Young consumers are so turned off by the prospect of overdraft and debit card fees that some are turning their backs on financial institutions.
Banks, in fact, face the significant risk that the trend becomes more widespread in the wake of the recession and a series of jolting financial-services developments that hit young adults harder than other groups, according to Ron Shevlin, an analyst with Aite Group.
These consumers, most of them younger than 30, often are college-educated and have earned solid salaries at some point, but they also got burned by costly overdraft fees more than once and “had a strong reaction against it,” he says.
Negative publicity about banks introducing, and then retreating, on plans to introduce monthly debit card fees also has made them leery of the costs associated with checking accounts, Shevlin suggests (see story).
“I call these younger consumers that have walked away from banks ‘the debanked’ because they could easily have a relationship with a bank but they have deliberately opted out,” Shevlin says. “This is very different than the concept of ‘unbanked’ people who never banked or lack the resources to get started at a bank.”
In analyzing data from a survey Aite conducted online last year involving 500 consumers who use alternative financial-services products, Shevlin noticed “about 15%” of those who said they had used check-cashing services, prepaid cards or payday loans within the previous year did not fit the common perception of unbanked consumers. He notes that the sample is not representative of the overall U.S. population.
This smaller group of consumers included “a good chunk of people who are college-educated and have decent income, but they don’t trust banks and would rather pay fees to alternative financial-services providers as they go than open a checking account,” Shevlin says.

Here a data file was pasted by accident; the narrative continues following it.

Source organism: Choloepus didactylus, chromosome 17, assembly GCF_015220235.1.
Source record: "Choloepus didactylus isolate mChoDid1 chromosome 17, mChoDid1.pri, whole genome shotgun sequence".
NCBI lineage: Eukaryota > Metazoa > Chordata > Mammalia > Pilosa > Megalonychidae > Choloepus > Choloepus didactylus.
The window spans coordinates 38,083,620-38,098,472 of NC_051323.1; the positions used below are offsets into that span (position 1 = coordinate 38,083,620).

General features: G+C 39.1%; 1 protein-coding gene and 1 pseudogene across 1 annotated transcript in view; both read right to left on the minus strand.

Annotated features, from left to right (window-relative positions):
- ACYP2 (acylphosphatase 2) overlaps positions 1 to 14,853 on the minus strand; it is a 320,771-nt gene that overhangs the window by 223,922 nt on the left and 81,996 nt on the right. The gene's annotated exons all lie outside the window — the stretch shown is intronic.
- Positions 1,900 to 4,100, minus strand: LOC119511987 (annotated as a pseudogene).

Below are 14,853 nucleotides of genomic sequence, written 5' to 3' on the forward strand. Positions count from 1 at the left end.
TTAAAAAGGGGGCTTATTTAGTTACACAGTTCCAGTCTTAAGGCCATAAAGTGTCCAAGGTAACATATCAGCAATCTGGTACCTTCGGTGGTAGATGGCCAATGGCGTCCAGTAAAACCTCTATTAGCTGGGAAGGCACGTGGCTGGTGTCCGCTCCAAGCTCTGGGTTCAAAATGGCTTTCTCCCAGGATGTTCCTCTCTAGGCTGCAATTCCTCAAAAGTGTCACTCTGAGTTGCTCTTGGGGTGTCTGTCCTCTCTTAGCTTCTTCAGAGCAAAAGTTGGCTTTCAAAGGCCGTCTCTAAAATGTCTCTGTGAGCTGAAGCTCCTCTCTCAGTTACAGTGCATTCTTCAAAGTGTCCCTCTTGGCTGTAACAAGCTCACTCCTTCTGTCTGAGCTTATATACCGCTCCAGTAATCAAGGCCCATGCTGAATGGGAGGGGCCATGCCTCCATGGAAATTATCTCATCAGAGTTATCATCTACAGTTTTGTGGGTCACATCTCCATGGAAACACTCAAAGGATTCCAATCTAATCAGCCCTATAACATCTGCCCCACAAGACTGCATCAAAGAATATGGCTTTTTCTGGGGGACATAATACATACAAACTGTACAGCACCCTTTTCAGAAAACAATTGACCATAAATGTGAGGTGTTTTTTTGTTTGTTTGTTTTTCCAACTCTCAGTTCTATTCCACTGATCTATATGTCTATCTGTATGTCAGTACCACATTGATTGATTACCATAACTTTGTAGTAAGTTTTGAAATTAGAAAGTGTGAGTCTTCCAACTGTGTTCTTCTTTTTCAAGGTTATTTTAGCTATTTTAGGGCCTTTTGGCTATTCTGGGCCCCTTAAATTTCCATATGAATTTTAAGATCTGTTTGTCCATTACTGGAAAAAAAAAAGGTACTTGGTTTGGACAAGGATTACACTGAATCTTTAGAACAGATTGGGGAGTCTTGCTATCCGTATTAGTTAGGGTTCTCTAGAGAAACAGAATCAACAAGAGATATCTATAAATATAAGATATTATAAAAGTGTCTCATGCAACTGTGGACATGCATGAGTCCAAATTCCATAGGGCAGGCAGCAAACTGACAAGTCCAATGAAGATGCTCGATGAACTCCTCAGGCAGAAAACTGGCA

Some of the so-called “debanked” consumers likely were in school or were moving from job to job during the recession and got hit by overdraft fees “at a time they could least afford it” and are averse to taking that risk again, Shevlin theorizes.
Avoiding banks could be a long-term habit for these consumers, and that threatens banks’ potential market share, he suggests.
For such consumers, routinely using a reloadable general-purpose prepaid card with a monthly fee for basic financial services is superior to even the lowest-cost checking account because of its predictability, Shevlin says.
“The perception among ‘debanked’ consumers seems to be that it is actually safer to avoid banks and pay various upfront fees for check-cashing, prepaid cards and short-term loans rather than take the risk of getting surprised by bank fees,” he says.
Indeed, the bar for getting a checking account is fairly low through some providers. For example, First Convenience Bank, a division of Amarillo-based First National Bank of Texas that is opening branches inside Walmart stores in Arizona and New Mexico, requires only $1 to open a checking account and receive a debit card. But the customer must maintain a minimum balance of $100, enroll in direct deposit, or conduct at least five debit transactions per month for the account to be free.
Consumers who use reloadable general-purpose prepaid cards for making routine payments and transferring funds usually pay between $5 and $9 per month for such services, Shevlin says. But some recession-battered users believe it provides “better discipline and security for them than a bank account,” he says.
Banks that are counting on young, former bank customers to re-embrace their services eventually may be waiting a long time, Shevlin warns.
“Banks need to wake up to the fact that they may have lost a chunk of prospective customers permanently and start working on rebuilding their image with younger consumers by developing new products that meet their needs,” he says.
Some banks, including BB&T Corp., already are recognizing the gap and are rolling out the red carpet to younger consumers, including making prepaid card products more attractive, he notes (see story).
“Timing is important because we are at the point right now where the prepaid market is becoming more competitive, and it remains to be seen how both banks and prepaid card marketers cater to young adults, which are a growing market,” Shevlin says.
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